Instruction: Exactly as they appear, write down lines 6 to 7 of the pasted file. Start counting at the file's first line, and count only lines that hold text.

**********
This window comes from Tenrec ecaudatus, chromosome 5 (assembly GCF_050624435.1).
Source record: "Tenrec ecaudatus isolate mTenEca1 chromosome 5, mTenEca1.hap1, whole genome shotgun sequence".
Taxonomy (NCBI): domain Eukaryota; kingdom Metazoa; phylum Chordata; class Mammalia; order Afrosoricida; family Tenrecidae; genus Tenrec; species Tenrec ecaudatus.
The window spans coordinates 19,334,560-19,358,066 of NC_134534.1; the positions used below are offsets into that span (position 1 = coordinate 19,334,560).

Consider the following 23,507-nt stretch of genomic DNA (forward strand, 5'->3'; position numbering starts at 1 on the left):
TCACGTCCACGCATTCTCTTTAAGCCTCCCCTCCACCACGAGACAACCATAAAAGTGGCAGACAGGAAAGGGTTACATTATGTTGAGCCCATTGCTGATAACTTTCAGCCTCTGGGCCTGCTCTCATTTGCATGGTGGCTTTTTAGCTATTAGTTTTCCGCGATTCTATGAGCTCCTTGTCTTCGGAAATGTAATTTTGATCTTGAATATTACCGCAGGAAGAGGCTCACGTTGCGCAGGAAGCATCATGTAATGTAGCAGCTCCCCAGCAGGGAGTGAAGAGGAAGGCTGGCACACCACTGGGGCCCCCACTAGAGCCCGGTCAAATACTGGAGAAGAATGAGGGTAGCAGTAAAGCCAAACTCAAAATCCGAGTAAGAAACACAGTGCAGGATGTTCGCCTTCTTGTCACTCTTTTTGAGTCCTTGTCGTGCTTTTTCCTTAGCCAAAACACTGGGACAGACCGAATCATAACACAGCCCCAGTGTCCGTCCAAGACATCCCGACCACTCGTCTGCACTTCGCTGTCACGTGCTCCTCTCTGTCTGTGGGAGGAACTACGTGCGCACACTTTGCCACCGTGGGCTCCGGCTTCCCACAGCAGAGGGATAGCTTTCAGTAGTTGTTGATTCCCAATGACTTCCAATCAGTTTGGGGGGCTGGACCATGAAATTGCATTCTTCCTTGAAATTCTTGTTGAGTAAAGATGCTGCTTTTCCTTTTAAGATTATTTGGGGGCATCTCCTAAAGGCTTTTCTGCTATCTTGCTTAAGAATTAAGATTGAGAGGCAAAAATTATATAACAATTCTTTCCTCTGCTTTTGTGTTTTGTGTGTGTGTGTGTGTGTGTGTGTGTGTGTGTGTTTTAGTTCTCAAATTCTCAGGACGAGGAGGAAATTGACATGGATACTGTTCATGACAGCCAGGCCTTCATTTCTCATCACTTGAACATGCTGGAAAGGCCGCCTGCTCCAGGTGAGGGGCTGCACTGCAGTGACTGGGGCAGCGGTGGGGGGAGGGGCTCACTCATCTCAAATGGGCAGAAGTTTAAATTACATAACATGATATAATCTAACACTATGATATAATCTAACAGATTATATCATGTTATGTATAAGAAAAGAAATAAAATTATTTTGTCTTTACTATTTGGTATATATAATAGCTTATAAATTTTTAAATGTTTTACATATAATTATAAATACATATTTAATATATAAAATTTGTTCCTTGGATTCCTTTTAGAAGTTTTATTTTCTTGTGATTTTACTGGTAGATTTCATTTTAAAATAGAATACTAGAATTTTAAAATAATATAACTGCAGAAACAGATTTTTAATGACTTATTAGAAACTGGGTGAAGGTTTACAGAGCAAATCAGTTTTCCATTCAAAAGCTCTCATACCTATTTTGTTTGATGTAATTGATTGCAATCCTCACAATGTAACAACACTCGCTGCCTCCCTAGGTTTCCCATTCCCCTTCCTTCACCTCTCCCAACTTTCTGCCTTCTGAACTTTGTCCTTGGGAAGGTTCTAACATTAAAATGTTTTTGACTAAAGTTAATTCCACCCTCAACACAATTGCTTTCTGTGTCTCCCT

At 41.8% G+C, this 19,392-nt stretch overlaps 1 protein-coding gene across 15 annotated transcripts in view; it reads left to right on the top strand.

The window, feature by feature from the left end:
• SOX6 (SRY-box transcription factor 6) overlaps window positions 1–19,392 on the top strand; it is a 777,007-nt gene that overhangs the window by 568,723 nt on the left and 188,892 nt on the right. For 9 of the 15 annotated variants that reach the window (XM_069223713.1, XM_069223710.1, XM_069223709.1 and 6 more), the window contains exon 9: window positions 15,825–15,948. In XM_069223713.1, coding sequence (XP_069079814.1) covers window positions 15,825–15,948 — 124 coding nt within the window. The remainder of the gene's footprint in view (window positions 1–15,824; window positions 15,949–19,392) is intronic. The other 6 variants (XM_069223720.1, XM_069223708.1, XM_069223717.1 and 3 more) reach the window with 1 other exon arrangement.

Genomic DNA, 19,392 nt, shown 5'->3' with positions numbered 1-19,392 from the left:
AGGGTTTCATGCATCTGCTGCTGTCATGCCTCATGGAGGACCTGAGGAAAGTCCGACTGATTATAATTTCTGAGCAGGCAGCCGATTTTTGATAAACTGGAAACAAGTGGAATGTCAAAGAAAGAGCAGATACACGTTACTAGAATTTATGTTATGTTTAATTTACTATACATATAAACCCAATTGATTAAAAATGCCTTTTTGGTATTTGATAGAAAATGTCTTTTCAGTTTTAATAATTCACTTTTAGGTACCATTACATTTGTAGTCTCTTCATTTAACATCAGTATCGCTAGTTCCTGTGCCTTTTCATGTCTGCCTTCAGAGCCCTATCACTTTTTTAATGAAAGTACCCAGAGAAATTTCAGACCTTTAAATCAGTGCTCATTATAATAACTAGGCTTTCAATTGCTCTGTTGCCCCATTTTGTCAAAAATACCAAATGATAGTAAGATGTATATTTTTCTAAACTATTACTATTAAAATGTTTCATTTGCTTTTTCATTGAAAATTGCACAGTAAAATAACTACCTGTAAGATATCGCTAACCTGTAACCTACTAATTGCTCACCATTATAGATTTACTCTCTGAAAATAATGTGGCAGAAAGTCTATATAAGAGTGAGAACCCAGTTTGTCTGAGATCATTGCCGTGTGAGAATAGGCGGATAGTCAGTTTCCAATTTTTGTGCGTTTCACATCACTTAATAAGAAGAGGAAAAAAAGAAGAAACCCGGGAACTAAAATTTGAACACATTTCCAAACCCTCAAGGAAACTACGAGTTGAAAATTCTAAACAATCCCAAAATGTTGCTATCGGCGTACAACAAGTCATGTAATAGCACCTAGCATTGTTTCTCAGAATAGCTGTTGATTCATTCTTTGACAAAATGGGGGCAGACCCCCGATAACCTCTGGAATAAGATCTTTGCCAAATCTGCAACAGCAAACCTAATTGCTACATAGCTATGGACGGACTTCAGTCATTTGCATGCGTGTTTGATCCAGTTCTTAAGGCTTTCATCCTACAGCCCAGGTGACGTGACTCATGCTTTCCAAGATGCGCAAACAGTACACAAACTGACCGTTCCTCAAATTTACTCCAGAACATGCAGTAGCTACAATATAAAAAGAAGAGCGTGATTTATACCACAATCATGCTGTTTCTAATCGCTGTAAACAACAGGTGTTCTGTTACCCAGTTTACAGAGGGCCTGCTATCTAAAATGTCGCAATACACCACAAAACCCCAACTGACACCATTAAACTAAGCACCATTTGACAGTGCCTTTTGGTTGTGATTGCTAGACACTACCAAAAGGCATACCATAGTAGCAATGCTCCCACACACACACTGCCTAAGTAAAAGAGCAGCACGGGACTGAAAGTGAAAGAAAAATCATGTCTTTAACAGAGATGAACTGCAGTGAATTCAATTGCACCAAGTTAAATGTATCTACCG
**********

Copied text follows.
TCACGTCCACGCATTCTCTTTAAGCCTCCCCTCCACCACGAGACAACCATAAAAGTGGCAGACAGGAAAGGGTTACATTATGTTGAGCCCATTGCTGATAACTTTCAGCCTCTGGGCCTGCTCTCATTTGCATGGTGGCTTTTTAGCTATTAGTTTTCCGCGATTCTATGAGCTCCTTGTCTTCGGAAATGTAATTTTGATCTTGAATATTACCGCAGGAAGAGGCTCACGTTGCGCAGGAAGCATCATGTAATGTAGCAGCTCCCCAGCAGGGAGTGAAGAGGAAGGCTGGCACACCACTGGGGCCCCCACTAGAGCCCGGTCAAATACTGGAGAAGAATGAGGGTAGCAGTAAAGCCAAACTCAAAATCCGAGTAAGAAACACAGTGCAGGATGTTCGCCTTCTTGTCACTCTTTTTGAGTCCTTGTCGTGCTTTTTCCTTAGCCAAAACACTGGGACAGACCGAATCATAACACAGCCCCAGTGTCCGTCCAAGACATCCCGACCACTCGTCTGCACTTCGCTGTCACGTGCTCCTCTCTGTCTGTGGGAGGAACTACGTGCGCACACTTTGCCACCGTGGGCTCCGGCTTCCCACAGCAGAGGGATAGCTTTCAGTAGTTGTTGATTCCCAATGACTTCCAATCAGTTTGGGGGGCTGGACCATGAAATTGCATTCTTCCTTGAAATTCTTGTTGAGTAAAGATGCTGCTTTTCCTTTTAAGATTATTTGGGGGCATCTCCTAAAGGCTTTTCTGCTATCTTGCTTAAGAATTAAGATTGAGAGGCAAAAATTATATAACAATTCTTTCCTCTGCTTTTGTGTTTTGTGTGTGTGTGTGTGTGTGTGTGTGTGTGTGTGTTTTAGTTCTCAAATTCTCAGGACGAGGAGGAAATTGACATGGATACTGTTCATGACAGCCAGGCCTTCATTTCTCATCACTTGAACATGCTGGAAAGGCCGCCTGCTCCAGGTGAGGGGCTGCACTGCAGTGACTGGGGCAGCGGTGGGGGGAGGGGCTCACTCATCTCAAATGGGCAGAAGTTTAAATTACATAACATGATATAATCTAACACTATGATATAATCTAACAGATTATATCATGTTATGTATAAGAAAAGAAATAAAATTATTTTGTCTTTACTATTTGGTATATATAATAGCTTATAAATTTTTAAATGTTTTACATATAATTATAAATACATATTTAATATATAAAATTTGTTCCTTGGATTCCTTTTAGAAGTTTTATTTTCTTGTGATTTTACTGGTAGATTTCATTTTAAAATAGAATACTAGAATTTTAAAATAATATAACTGCAGAAACAGATTTTTAATGACTTATTAGAAACTGGGTGAAGGTTTACAGAGCAAATCAGTTTTCCATTCAAAAGCTCTCATACCTATTTTGTTTGATGTAATTGATTGCAATCCTCACAATGTAACAACACTCGCTGCCTCCCTAGGTTTCCCATTCCCCTTCCTTCACCTCTCCCAACTTTCTGCCTTCTGAACTTTGTCCTTGGGAAGGTTCTAACATTAAAATGTTTTTGACTAAAGTTAATTCCACCCTCAACACAATTGCTTTCTGTGTCTCCCT

At 41.8% G+C, this 19,392-nt stretch overlaps 1 protein-coding gene across 15 annotated transcripts in view; it reads left to right on the top strand.